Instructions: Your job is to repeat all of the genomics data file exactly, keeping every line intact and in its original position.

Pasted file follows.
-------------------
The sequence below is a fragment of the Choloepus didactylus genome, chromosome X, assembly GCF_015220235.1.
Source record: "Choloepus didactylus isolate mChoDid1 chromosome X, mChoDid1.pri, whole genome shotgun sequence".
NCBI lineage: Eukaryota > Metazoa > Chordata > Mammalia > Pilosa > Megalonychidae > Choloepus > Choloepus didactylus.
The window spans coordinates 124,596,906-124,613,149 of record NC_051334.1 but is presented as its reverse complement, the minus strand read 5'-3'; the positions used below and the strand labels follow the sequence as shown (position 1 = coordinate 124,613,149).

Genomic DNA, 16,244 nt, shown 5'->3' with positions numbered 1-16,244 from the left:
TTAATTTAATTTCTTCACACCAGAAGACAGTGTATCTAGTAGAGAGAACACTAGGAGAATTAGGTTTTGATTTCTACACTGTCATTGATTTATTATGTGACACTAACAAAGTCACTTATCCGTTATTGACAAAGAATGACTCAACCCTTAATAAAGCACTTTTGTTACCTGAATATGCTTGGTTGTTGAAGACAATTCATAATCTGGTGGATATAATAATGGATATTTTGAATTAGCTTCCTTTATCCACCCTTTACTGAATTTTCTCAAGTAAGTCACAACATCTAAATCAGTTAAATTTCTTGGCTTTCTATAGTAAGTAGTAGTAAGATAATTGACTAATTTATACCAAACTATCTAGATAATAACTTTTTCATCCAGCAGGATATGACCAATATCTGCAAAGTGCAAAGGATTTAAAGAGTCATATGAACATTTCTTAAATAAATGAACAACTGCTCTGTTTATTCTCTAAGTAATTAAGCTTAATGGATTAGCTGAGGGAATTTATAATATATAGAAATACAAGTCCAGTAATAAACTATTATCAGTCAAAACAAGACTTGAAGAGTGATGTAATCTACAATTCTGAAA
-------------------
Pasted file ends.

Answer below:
The sequence below is a fragment of the Choloepus didactylus genome, chromosome X, assembly GCF_015220235.1.
Source record: "Choloepus didactylus isolate mChoDid1 chromosome X, mChoDid1.pri, whole genome shotgun sequence".
NCBI lineage: Eukaryota > Metazoa > Chordata > Mammalia > Pilosa > Megalonychidae > Choloepus > Choloepus didactylus.
The window spans coordinates 124,596,906-124,613,149 of record NC_051334.1 but is presented as its reverse complement, the minus strand read 5'-3'; the positions used below and the strand labels follow the sequence as shown (position 1 = coordinate 124,613,149).

Genomic DNA, 16,244 nt, shown 5'->3' with positions numbered 1-16,244 from the left:
TTAATTTAATTTCTTCACACCAGAAGACAGTGTATCTAGTAGAGAGAACACTAGGAGAATTAGGTTTTGATTTCTACACTGTCATTGATTTATTATGTGACACTAACAAAGTCACTTATCCGTTATTGACAAAGAATGACTCAACCCTTAATAAAGCACTTTTGTTACCTGAATATGCTTGGTTGTTGAAGACAATTCATAATCTGGTGGATATAATAATGGATATTTTGAATTAGCTTCCTTTATCCACCCTTTACTGAATTTTCTCAAGTAAGTCACAACATCTAAATCAGTTAAATTTCTTGGCTTTCTATAGTAAGTAGTAGTAAGATAATTGACTAATTTATACCAAACTATCTAGATAATAACTTTTTCATCCAGCAGGATATGACCAATATCTGCAAAGTGCAAAGGATTTAAAGAGTCATATGAACATTTCTTAAATAAATGAACAACTGCTCTGTTTATTCTCTAAGTAATTAAGCTTAATGGATTAGCTGAGGGAATTTATAATATATAGAAATACAAGTCCAGTAATAAACTATTATCAGTCAAAACAAGACTTGAAGAGTGATGTAATCTACAATTCTGAAA